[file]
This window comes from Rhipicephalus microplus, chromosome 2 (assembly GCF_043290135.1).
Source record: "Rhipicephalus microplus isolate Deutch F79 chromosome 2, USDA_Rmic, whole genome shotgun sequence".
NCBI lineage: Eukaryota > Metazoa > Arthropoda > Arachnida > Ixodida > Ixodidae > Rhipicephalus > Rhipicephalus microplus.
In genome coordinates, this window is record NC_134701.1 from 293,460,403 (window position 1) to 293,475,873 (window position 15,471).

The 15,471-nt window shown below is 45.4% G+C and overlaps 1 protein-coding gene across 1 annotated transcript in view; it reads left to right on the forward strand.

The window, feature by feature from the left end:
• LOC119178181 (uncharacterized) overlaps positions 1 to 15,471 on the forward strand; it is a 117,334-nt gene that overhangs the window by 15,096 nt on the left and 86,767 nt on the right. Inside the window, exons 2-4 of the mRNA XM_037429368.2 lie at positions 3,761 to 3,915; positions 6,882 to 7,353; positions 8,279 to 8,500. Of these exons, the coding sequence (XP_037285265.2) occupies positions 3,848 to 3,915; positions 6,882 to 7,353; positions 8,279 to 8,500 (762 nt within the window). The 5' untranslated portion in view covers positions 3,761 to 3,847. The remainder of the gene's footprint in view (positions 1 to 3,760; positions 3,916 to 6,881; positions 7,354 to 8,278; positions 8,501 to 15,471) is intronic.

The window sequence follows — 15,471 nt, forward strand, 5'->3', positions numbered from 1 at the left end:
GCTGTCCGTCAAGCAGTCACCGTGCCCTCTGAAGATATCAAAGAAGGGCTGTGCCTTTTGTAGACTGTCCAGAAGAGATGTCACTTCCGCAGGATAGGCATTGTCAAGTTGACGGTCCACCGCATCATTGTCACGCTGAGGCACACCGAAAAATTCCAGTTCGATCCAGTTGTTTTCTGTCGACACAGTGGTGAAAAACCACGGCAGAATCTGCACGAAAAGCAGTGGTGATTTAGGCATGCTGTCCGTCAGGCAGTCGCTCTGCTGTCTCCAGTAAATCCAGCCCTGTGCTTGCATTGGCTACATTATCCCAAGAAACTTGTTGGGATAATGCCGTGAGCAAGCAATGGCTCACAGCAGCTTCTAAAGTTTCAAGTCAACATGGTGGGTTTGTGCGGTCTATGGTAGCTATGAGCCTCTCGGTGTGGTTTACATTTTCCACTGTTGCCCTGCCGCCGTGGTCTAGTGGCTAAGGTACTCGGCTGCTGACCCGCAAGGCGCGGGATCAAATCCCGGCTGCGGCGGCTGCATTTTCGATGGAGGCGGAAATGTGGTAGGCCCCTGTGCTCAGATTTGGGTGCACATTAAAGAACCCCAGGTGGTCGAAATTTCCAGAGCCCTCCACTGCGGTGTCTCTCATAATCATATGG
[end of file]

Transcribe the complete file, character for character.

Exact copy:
This window comes from Rhipicephalus microplus, chromosome 2 (assembly GCF_043290135.1).
Source record: "Rhipicephalus microplus isolate Deutch F79 chromosome 2, USDA_Rmic, whole genome shotgun sequence".
NCBI lineage: Eukaryota > Metazoa > Arthropoda > Arachnida > Ixodida > Ixodidae > Rhipicephalus > Rhipicephalus microplus.
In genome coordinates, this window is record NC_134701.1 from 293,460,403 (window position 1) to 293,475,873 (window position 15,471).

The 15,471-nt window shown below is 45.4% G+C and overlaps 1 protein-coding gene across 1 annotated transcript in view; it reads left to right on the forward strand.

The window, feature by feature from the left end:
• LOC119178181 (uncharacterized) overlaps positions 1 to 15,471 on the forward strand; it is a 117,334-nt gene that overhangs the window by 15,096 nt on the left and 86,767 nt on the right. Inside the window, exons 2-4 of the mRNA XM_037429368.2 lie at positions 3,761 to 3,915; positions 6,882 to 7,353; positions 8,279 to 8,500. Of these exons, the coding sequence (XP_037285265.2) occupies positions 3,848 to 3,915; positions 6,882 to 7,353; positions 8,279 to 8,500 (762 nt within the window). The 5' untranslated portion in view covers positions 3,761 to 3,847. The remainder of the gene's footprint in view (positions 1 to 3,760; positions 3,916 to 6,881; positions 7,354 to 8,278; positions 8,501 to 15,471) is intronic.

The window sequence follows — 15,471 nt, forward strand, 5'->3', positions numbered from 1 at the left end:
GCTGTCCGTCAAGCAGTCACCGTGCCCTCTGAAGATATCAAAGAAGGGCTGTGCCTTTTGTAGACTGTCCAGAAGAGATGTCACTTCCGCAGGATAGGCATTGTCAAGTTGACGGTCCACCGCATCATTGTCACGCTGAGGCACACCGAAAAATTCCAGTTCGATCCAGTTGTTTTCTGTCGACACAGTGGTGAAAAACCACGGCAGAATCTGCACGAAAAGCAGTGGTGATTTAGGCATGCTGTCCGTCAGGCAGTCGCTCTGCTGTCTCCAGTAAATCCAGCCCTGTGCTTGCATTGGCTACATTATCCCAAGAAACTTGTTGGGATAATGCCGTGAGCAAGCAATGGCTCACAGCAGCTTCTAAAGTTTCAAGTCAACATGGTGGGTTTGTGCGGTCTATGGTAGCTATGAGCCTCTCGGTGTGGTTTACATTTTCCACTGTTGCCCTGCCGCCGTGGTCTAGTGGCTAAGGTACTCGGCTGCTGACCCGCAAGGCGCGGGATCAAATCCCGGCTGCGGCGGCTGCATTTTCGATGGAGGCGGAAATGTGGTAGGCCCCTGTGCTCAGATTTGGGTGCACATTAAAGAACCCCAGGTGGTCGAAATTTCCAGAGCCCTCCACTGCGGTGTCTCTCATAATCATATGG